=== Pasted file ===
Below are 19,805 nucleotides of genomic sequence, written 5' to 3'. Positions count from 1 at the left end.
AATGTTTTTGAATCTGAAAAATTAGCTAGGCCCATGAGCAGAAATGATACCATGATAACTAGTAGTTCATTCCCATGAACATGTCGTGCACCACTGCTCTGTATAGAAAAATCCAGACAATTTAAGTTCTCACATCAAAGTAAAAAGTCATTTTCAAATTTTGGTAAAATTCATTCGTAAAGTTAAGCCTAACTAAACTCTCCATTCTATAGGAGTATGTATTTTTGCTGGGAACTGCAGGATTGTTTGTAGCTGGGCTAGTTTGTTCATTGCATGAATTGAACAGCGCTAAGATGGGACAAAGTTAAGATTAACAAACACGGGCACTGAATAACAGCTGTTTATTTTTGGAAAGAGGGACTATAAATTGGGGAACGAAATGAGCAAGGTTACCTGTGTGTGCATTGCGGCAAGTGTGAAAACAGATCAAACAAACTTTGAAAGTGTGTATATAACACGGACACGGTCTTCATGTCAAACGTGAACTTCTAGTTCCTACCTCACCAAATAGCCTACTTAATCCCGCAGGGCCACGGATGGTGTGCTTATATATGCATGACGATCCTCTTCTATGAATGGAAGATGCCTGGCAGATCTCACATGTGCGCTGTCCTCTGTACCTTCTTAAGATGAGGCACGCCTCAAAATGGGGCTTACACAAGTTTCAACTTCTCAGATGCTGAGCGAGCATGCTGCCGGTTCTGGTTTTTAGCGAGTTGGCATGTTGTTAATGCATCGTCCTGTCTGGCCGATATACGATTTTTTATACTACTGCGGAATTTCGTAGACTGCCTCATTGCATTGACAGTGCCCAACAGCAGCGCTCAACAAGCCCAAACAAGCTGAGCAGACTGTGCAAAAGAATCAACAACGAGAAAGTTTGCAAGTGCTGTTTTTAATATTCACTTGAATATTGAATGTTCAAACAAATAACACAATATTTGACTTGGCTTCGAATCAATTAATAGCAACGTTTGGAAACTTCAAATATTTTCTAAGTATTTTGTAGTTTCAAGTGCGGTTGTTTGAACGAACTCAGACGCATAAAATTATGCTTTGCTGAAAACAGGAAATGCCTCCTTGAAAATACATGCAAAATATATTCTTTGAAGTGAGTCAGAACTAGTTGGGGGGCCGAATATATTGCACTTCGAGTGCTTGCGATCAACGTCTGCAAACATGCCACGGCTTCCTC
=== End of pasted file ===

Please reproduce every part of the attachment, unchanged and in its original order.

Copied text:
Below are 19,805 nucleotides of genomic sequence, written 5' to 3'. Positions count from 1 at the left end.
AATGTTTTTGAATCTGAAAAATTAGCTAGGCCCATGAGCAGAAATGATACCATGATAACTAGTAGTTCATTCCCATGAACATGTCGTGCACCACTGCTCTGTATAGAAAAATCCAGACAATTTAAGTTCTCACATCAAAGTAAAAAGTCATTTTCAAATTTTGGTAAAATTCATTCGTAAAGTTAAGCCTAACTAAACTCTCCATTCTATAGGAGTATGTATTTTTGCTGGGAACTGCAGGATTGTTTGTAGCTGGGCTAGTTTGTTCATTGCATGAATTGAACAGCGCTAAGATGGGACAAAGTTAAGATTAACAAACACGGGCACTGAATAACAGCTGTTTATTTTTGGAAAGAGGGACTATAAATTGGGGAACGAAATGAGCAAGGTTACCTGTGTGTGCATTGCGGCAAGTGTGAAAACAGATCAAACAAACTTTGAAAGTGTGTATATAACACGGACACGGTCTTCATGTCAAACGTGAACTTCTAGTTCCTACCTCACCAAATAGCCTACTTAATCCCGCAGGGCCACGGATGGTGTGCTTATATATGCATGACGATCCTCTTCTATGAATGGAAGATGCCTGGCAGATCTCACATGTGCGCTGTCCTCTGTACCTTCTTAAGATGAGGCACGCCTCAAAATGGGGCTTACACAAGTTTCAACTTCTCAGATGCTGAGCGAGCATGCTGCCGGTTCTGGTTTTTAGCGAGTTGGCATGTTGTTAATGCATCGTCCTGTCTGGCCGATATACGATTTTTTATACTACTGCGGAATTTCGTAGACTGCCTCATTGCATTGACAGTGCCCAACAGCAGCGCTCAACAAGCCCAAACAAGCTGAGCAGACTGTGCAAAAGAATCAACAACGAGAAAGTTTGCAAGTGCTGTTTTTAATATTCACTTGAATATTGAATGTTCAAACAAATAACACAATATTTGACTTGGCTTCGAATCAATTAATAGCAACGTTTGGAAACTTCAAATATTTTCTAAGTATTTTGTAGTTTCAAGTGCGGTTGTTTGAACGAACTCAGACGCATAAAATTATGCTTTGCTGAAAACAGGAAATGCCTCCTTGAAAATACATGCAAAATATATTCTTTGAAGTGAGTCAGAACTAGTTGGGGGGCCGAATATATTGCACTTCGAGTGCTTGCGATCAACGTCTGCAAACATGCCACGGCTTCCTC